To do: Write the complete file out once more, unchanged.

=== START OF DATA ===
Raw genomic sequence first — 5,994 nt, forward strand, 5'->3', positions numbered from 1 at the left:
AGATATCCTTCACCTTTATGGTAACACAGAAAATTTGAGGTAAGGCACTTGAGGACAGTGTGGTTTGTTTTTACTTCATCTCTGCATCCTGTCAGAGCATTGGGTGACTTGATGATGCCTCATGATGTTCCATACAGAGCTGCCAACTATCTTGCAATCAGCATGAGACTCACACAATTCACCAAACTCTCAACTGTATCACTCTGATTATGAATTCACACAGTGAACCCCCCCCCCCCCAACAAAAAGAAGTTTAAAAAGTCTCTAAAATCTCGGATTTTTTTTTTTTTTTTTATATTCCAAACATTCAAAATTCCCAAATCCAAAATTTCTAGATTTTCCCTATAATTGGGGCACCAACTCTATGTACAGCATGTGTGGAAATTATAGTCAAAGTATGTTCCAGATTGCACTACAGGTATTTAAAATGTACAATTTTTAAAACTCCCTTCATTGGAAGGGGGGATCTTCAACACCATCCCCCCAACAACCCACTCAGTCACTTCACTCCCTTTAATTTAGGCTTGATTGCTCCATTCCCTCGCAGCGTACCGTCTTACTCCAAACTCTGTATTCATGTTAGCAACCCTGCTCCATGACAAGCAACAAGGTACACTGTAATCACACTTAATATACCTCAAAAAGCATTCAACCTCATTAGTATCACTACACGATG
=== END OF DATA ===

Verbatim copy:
Raw genomic sequence first — 5,994 nt, forward strand, 5'->3', positions numbered from 1 at the left:
AGATATCCTTCACCTTTATGGTAACACAGAAAATTTGAGGTAAGGCACTTGAGGACAGTGTGGTTTGTTTTTACTTCATCTCTGCATCCTGTCAGAGCATTGGGTGACTTGATGATGCCTCATGATGTTCCATACAGAGCTGCCAACTATCTTGCAATCAGCATGAGACTCACACAATTCACCAAACTCTCAACTGTATCACTCTGATTATGAATTCACACAGTGAACCCCCCCCCCCCCAACAAAAAGAAGTTTAAAAAGTCTCTAAAATCTCGGATTTTTTTTTTTTTTTTTATATTCCAAACATTCAAAATTCCCAAATCCAAAATTTCTAGATTTTCCCTATAATTGGGGCACCAACTCTATGTACAGCATGTGTGGAAATTATAGTCAAAGTATGTTCCAGATTGCACTACAGGTATTTAAAATGTACAATTTTTAAAACTCCCTTCATTGGAAGGGGGGATCTTCAACACCATCCCCCCAACAACCCACTCAGTCACTTCACTCCCTTTAATTTAGGCTTGATTGCTCCATTCCCTCGCAGCGTACCGTCTTACTCCAAACTCTGTATTCATGTTAGCAACCCTGCTCCATGACAAGCAACAAGGTACACTGTAATCACACTTAATATACCTCAAAAAGCATTCAACCTCATTAGTATCACTACACGATG